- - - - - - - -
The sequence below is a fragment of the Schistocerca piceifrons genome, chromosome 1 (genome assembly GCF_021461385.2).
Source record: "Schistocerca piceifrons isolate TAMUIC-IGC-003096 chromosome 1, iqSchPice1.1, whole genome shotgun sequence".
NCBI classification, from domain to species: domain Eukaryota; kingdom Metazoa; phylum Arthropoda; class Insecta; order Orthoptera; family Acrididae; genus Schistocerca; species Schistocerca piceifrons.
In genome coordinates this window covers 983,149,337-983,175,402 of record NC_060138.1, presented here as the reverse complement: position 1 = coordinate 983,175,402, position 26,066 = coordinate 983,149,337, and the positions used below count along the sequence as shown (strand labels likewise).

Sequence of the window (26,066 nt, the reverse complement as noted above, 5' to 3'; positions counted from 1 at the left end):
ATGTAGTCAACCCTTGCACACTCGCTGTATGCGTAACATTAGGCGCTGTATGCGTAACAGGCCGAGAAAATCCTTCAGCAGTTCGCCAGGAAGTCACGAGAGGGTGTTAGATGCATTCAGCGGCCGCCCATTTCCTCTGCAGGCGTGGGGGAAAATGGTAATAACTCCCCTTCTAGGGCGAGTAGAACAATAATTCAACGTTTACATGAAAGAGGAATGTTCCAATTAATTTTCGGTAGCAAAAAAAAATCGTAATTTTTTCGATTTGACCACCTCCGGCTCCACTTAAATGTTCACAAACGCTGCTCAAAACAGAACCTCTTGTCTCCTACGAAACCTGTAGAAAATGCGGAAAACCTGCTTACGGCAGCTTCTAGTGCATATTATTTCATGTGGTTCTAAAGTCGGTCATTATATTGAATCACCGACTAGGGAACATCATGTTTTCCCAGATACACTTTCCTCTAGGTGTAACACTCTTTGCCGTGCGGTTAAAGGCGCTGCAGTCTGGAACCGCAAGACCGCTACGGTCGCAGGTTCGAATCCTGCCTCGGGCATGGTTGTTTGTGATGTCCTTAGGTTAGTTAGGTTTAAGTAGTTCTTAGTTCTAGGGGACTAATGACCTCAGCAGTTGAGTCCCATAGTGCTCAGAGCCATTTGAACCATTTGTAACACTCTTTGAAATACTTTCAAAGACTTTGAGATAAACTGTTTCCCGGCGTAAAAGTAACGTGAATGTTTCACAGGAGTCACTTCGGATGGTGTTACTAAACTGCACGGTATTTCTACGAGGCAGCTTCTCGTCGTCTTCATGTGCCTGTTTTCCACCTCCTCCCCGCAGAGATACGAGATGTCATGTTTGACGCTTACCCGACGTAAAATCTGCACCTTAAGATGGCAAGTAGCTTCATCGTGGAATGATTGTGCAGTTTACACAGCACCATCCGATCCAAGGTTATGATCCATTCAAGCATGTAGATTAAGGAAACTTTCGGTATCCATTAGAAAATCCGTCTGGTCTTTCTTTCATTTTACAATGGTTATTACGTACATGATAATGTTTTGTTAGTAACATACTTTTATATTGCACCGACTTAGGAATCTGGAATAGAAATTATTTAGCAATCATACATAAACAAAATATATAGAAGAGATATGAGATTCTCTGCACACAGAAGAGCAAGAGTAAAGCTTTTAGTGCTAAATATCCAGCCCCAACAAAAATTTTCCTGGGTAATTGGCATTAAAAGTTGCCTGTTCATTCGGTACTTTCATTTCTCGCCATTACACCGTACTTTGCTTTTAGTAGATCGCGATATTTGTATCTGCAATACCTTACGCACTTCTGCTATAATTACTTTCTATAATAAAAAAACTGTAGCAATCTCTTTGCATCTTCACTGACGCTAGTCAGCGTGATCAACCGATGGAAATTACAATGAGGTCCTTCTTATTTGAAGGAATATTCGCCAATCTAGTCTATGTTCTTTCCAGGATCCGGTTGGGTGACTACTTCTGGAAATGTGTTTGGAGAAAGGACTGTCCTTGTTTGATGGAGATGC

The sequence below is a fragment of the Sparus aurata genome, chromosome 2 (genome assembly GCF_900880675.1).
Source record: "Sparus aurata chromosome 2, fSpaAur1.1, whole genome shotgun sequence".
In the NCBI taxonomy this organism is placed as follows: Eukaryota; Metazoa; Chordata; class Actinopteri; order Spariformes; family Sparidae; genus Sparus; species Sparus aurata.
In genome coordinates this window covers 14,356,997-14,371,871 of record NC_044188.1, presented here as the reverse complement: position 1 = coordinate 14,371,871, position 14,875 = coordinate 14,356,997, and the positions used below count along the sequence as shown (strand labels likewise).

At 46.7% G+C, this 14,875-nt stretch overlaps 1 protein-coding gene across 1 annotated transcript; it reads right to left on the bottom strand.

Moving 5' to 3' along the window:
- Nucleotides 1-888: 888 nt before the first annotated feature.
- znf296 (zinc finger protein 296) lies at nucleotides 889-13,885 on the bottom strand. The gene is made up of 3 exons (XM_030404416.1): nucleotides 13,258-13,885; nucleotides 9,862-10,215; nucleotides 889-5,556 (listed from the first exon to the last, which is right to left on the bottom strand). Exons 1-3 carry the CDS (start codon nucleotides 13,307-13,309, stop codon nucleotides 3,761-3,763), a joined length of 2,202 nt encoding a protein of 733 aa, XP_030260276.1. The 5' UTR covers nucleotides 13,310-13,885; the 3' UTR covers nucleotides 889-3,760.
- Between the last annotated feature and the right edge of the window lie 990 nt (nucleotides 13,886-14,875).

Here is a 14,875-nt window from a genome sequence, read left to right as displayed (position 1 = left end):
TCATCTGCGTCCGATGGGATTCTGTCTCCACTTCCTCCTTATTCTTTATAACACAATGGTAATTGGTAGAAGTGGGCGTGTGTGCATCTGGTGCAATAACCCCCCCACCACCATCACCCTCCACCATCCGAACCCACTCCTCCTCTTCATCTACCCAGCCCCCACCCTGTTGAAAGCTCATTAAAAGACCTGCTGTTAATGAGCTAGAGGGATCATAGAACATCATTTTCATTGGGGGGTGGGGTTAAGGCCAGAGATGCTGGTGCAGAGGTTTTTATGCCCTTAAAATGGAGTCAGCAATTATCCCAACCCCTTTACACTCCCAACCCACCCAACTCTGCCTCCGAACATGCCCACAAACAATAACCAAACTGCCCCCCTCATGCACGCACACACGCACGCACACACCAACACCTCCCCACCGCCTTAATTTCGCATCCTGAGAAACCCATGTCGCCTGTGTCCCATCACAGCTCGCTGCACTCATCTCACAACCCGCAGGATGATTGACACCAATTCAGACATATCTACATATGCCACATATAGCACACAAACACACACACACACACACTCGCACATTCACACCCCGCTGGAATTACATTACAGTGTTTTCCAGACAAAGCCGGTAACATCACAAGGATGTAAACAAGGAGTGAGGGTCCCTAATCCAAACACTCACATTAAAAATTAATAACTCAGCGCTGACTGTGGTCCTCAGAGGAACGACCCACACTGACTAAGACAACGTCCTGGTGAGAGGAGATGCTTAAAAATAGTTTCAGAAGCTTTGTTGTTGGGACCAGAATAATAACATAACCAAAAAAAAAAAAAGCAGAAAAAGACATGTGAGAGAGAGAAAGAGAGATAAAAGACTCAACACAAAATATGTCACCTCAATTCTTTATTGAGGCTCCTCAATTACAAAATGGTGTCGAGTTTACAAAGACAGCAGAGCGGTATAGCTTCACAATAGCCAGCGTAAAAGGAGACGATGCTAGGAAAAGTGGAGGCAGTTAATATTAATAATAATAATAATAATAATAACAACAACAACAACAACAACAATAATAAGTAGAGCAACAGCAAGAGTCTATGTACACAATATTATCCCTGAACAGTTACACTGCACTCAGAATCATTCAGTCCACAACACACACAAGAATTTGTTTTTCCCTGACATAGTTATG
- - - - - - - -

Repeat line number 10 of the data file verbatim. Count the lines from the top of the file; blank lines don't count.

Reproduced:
In genome coordinates this window covers 14,356,997-14,371,871 of record NC_044188.1, presented here as the reverse complement: position 1 = coordinate 14,371,871, position 14,875 = coordinate 14,356,997, and the positions used below count along the sequence as shown (strand labels likewise).